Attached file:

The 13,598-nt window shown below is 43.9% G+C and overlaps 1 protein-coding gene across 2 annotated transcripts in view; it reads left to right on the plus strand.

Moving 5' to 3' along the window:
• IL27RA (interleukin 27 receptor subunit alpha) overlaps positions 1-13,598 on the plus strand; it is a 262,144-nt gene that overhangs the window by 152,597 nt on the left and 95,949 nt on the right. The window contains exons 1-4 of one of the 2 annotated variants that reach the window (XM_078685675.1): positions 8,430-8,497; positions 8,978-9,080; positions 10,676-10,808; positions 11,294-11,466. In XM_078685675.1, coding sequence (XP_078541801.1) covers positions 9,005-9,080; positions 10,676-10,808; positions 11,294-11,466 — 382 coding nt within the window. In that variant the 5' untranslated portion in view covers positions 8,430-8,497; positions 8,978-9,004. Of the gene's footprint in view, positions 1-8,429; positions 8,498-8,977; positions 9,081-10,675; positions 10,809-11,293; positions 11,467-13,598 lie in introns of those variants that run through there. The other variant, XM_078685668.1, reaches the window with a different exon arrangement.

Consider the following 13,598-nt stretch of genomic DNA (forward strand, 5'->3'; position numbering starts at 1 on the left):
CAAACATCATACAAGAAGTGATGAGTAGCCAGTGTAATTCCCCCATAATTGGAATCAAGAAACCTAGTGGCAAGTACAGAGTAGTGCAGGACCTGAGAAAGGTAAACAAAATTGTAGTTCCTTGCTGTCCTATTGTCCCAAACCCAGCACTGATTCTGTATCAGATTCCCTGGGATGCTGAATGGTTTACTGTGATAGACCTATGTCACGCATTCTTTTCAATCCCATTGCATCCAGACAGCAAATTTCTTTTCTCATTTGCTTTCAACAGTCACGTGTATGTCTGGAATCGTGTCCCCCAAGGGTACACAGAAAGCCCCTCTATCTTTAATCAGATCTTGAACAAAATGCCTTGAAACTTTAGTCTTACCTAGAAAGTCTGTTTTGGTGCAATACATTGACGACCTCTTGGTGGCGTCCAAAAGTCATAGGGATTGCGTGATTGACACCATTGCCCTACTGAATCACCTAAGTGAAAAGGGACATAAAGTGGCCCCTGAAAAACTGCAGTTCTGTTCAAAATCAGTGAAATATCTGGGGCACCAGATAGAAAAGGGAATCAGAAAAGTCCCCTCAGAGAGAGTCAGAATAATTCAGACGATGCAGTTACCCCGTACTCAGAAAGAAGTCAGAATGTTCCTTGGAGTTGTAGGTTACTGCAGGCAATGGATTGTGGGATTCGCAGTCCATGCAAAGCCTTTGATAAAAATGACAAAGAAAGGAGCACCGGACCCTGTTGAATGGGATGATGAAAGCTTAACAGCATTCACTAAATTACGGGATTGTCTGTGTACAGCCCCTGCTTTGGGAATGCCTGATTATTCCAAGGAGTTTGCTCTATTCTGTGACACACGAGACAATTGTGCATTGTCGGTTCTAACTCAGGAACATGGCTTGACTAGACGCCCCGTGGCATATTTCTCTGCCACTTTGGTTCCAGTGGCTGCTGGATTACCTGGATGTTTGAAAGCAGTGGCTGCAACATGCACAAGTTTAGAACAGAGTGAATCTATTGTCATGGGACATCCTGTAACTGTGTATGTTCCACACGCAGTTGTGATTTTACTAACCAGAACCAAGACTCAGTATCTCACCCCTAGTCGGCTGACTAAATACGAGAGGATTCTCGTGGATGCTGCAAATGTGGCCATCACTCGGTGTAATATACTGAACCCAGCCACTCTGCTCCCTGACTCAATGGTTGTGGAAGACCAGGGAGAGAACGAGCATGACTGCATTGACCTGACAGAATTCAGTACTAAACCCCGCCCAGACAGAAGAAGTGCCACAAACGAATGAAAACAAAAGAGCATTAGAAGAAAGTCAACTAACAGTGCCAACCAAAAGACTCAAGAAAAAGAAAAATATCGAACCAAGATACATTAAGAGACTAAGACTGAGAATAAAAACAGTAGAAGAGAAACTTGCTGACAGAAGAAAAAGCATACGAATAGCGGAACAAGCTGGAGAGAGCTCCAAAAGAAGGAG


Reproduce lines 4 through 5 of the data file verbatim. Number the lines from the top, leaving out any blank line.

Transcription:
Consider the following 13,598-nt stretch of genomic DNA (forward strand, 5'->3'; position numbering starts at 1 on the left):
CAAACATCATACAAGAAGTGATGAGTAGCCAGTGTAATTCCCCCATAATTGGAATCAAGAAACCTAGTGGCAAGTACAGAGTAGTGCAGGACCTGAGAAAGGTAAACAAAATTGTAGTTCCTTGCTGTCCTATTGTCCCAAACCCAGCACTGATTCTGTATCAGATTCCCTGGGATGCTGAATGGTTTACTGTGATAGACCTATGTCACGCATTCTTTTCAATCCCATTGCATCCAGACAGCAAATTTCTTTTCTCATTTGCTTTCAACAGTCACGTGTATGTCTGGAATCGTGTCCCCCAAGGGTACACAGAAAGCCCCTCTATCTTTAATCAGATCTTGAACAAAATGCCTTGAAACTTTAGTCTTACCTAGAAAGTCTGTTTTGGTGCAATACATTGACGACCTCTTGGTGGCGTCCAAAAGTCATAGGGATTGCGTGATTGACACCATTGCCCTACTGAATCACCTAAGTGAAAAGGGACATAAAGTGGCCCCTGAAAAACTGCAGTTCTGTTCAAAATCAGTGAAATATCTGGGGCACCAGATAGAAAAGGGAATCAGAAAAGTCCCCTCAGAGAGAGTCAGAATAATTCAGACGATGCAGTTACCCCGTACTCAGAAAGAAGTCAGAATGTTCCTTGGAGTTGTAGGTTACTGCAGGCAATGGATTGTGGGATTCGCAGTCCATGCAAAGCCTTTGATAAAAATGACAAAGAAAGGAGCACCGGACCCTGTTGAATGGGATGATGAAAGCTTAACAGCATTCACTAAATTACGGGATTGTCTGTGTACAGCCCCTGCTTTGGGAATGCCTGATTATTCCAAGGAGTTTGCTCTATTCTGTGACACACGAGACAATTGTGCATTGTCGGTTCTAACTCAGGAACATGGCTTGACTAGACGCCCCGTGGCATATTTCTCTGCCACTTTGGTTCCAGTGGCTGCTGGATTACCTGGATGTTTGAAAGCAGTGGCTGCAACATGCACAAGTTTAGAACAGAGTGAATCTATTGTCATGGGACATCCTGTAACTGTGTATGTTCCACACGCAGTTGTGATTTTACTAACCAGAACCAAGACTCAGTATCTCACCCCTAGTCGGCTGACTAAATACGAGAGGATTCTCGTGGATGCTGCAAATGTGGCCATCACTCGGTGTAATATACTGAACCCAGCCACTCTGCTCCCTGACTCAATGGTTGTGGAAGACCAGGGAGAGAACGAGCATGACTGCATTGACCTGACAGAATTCAGTACTAAACCCCGCCCAGACAGAAGAAGTGCCACAAACGAATGAAAACAAAAGAGCATTAGAAGAAAGTCAACTAACAGTGCCAACCAAAAGACTCAAGAAAAAGAAAAATATCGAACCAAGATACATTAAGAGACTAAGACTGAGAATAAAAACAGTAGAAGAGAAACTTGCTGACAGAAGAAAAAGCATACGAATAGCGGAACAAGCTGGAGAGAGCTCCAAAAGAAGGAG